Is Davis ready for nudity?
We’ll all find out on May 6, when MFA choreographer Eric Kupers brings his “Night Marsh” to the Mondavi Center Studio Theatre, in conjunction with “Tiny Sky,” by Jane Schnorrenberg, as the UC Davis Theatre and Drama Department presents, “Flood.”
“Tiny Sky,” a series of short dances based on the stories of Barry Yourgrau is described by choreographer Schnorrenberg as “much shorter little pieces, little bites. Little nuggets of things. They are all separate little vignettes. It’s like a dream kind of thing.” “Tiny Sky” (in which the dancers will be clothed) is a much lighter work and opens the evening’s entertainment. “I’m the appetizer,” laughs Scnhorrenberg.
“Night Marsh” is the finished piece which began as “The Undressed Project” three years ago at the Jon Sims Center for the Arts in San Francisco. Kupers began to envision this piece shortly after the tragic events of 9/11.
“I felt like with all the fear around 9/11, everything was contracting. People were saying ‘be careful--you’ll be labeled a terrorist.’ I felt we need to take the opportunity to expand and really be ourselves.”
The idea of an entire dance performed in the nude actually arose, Kupers jokes, out of his difficulty with costuming.
“I was thinking about my next piece and thinking ‘what do I do for costumes?’ I couldn’t think of anything. ‘Why don’t we just go naked?’ So it was really more whimsical. Then as I started to talk to people they would say ‘I’m not going to get naked--I’m too fat, I’m too hairy, I’m too thin, I’m too old, I’m too wrinkly, I’m too pimply, I’m too whatever...’ So many people who had these bodies that I envied were afraid to be naked, so I knew I had to address that with the piece.”
In fact, the work begins with a prologue, narrated by April Tayor and danced by Kupers, which explores the stereotypical view of a dancer’s body and questions whether someone who does not fit into the mold and whose body has its own unique flaws, can actually be considered “a dancer.”
“We use words in such strange ways, like the word "beautiful" for example,” Kupers muses. “One person said, 'That's really great that you're dancing naked. But you know, people really do want to see beautiful bodies.' Others have said, 'Some of the bodies weren't perfect, and then there were some beautiful bodies.' There are things that are so unconscious in the way we talk about it all.” Kupers work tries to show that all bodies are “beautiful,” whether they fit into a stereotype or not.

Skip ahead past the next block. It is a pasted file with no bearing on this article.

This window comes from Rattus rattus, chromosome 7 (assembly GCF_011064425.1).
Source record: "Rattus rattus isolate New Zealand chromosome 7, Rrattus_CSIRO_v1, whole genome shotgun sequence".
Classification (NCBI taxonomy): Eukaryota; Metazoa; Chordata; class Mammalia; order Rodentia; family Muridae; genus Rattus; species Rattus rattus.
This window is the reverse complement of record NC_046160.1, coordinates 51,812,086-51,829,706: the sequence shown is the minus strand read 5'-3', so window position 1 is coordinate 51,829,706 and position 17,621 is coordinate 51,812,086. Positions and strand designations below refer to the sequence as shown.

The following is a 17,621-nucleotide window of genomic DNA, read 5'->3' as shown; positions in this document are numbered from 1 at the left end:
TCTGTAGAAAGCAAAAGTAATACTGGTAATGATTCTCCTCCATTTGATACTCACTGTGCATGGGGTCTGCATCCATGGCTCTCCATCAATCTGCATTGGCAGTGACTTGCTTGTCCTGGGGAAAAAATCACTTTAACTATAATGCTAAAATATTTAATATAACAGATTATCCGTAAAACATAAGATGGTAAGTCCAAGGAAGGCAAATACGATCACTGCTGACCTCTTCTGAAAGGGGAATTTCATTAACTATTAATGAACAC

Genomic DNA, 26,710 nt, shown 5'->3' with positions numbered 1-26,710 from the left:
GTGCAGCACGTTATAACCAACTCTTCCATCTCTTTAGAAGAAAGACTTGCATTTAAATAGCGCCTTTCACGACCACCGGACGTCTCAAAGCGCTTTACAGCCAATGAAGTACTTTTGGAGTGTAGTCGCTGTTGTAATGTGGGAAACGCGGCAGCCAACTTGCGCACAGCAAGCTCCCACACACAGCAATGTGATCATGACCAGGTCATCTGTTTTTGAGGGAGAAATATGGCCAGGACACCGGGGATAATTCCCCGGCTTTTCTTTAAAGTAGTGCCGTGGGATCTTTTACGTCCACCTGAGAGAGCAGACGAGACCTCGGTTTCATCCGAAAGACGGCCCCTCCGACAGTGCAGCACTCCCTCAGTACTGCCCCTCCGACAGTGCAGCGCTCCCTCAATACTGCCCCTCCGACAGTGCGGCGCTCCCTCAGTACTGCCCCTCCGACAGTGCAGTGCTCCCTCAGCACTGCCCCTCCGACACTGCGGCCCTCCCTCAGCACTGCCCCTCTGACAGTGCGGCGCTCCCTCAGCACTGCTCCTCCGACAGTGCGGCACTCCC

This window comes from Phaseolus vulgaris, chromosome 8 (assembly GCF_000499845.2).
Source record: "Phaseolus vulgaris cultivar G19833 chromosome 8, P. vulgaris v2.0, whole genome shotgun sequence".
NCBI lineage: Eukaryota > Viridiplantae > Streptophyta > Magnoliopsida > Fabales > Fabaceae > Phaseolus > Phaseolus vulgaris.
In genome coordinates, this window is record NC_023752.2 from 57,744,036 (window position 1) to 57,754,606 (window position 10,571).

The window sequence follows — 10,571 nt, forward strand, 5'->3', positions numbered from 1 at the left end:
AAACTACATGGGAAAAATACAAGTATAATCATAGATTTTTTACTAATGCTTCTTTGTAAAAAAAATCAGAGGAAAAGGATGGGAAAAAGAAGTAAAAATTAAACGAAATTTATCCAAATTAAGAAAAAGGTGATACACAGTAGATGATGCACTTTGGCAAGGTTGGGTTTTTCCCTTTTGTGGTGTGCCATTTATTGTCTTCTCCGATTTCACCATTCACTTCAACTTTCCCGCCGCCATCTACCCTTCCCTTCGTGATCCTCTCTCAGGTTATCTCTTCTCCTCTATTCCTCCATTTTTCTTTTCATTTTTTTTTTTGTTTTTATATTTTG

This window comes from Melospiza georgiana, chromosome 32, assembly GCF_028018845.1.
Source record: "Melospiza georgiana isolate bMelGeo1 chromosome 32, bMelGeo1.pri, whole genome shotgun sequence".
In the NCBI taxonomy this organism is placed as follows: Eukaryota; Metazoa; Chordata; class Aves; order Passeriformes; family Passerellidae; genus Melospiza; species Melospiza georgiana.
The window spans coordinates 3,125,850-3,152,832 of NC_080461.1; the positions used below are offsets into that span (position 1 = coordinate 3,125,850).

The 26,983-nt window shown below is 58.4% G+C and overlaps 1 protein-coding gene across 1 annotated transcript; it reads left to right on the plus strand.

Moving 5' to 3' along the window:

“We’re beautiful and we’re ugly at the same time. Bodies are these gorgeous things but they’re also weird. “
Lucia August, one of Kupers’ older dancers, is a psychotherapist in her professional life, who deals with body image issues in her practice. “I’ve been dancing since I was 4 years old,” she said, “and I was always told that I could never go beyond a certain level because of my body size. But here I am!” Though one would never pick August out of a crowd as a dancer, she is beautiful to watch on stage. She had difficulty at first with the concept of dancing in the nude, but she finds the experience to be liberating and energizing.
Kupers looks on his work as a piece of activism, and of bringing people together for a common goal.
“My parents were radical leftist organizers and I grew up in an environment of radical activism. I left that and got into dance, but this piece feels like a return to my roots as a community organizer. There was lot of group process that went into the things that we’re doing, honoring different people’s experience, how you use language to describe bodies. People working out the things they find difficult or offensive, and then going forth into the community. It feels like a kind of activism.”
Kupers credits MFA choreography professor Della Davidson for being his most supportive mentor.
“Of all my mentors, she has been the one who has stuck by me through this piece and really stuck by the vision of it. Many of my other mentors have been threatened by it; they haven’t been real supportive.”
Kupers’ challenge was in creating a work that transcends the notion of nudity. “Once you lose the shock value then what do you do? How do you sustain it from there on? It’s this weird paradox of wanting the charge around nudity to go away, to dissipate, but then wanting there to be a charge on the nudity from a deeper level. I know for me it feels like there is something very spiritual about being naked. I just feel a sense of purity in a way, but like clearness and aliveness when we take off our clothes in rehearsal. A sense of ‘this is it. There’s no hiding’.”
Kupers says that his work is loosely based on the archetype of Alice in Wonderland. As his “Alice” (Debby Kajiyana) steps through her looking glass, will a Davis audience follow her? Only time will tell.
“Flood” runs May 6-9 and 13-16 at 8 p.m. No one under the age of 18 is admitted without a parent or guardian. Tickets are available by calling 1-866-754-ARTS.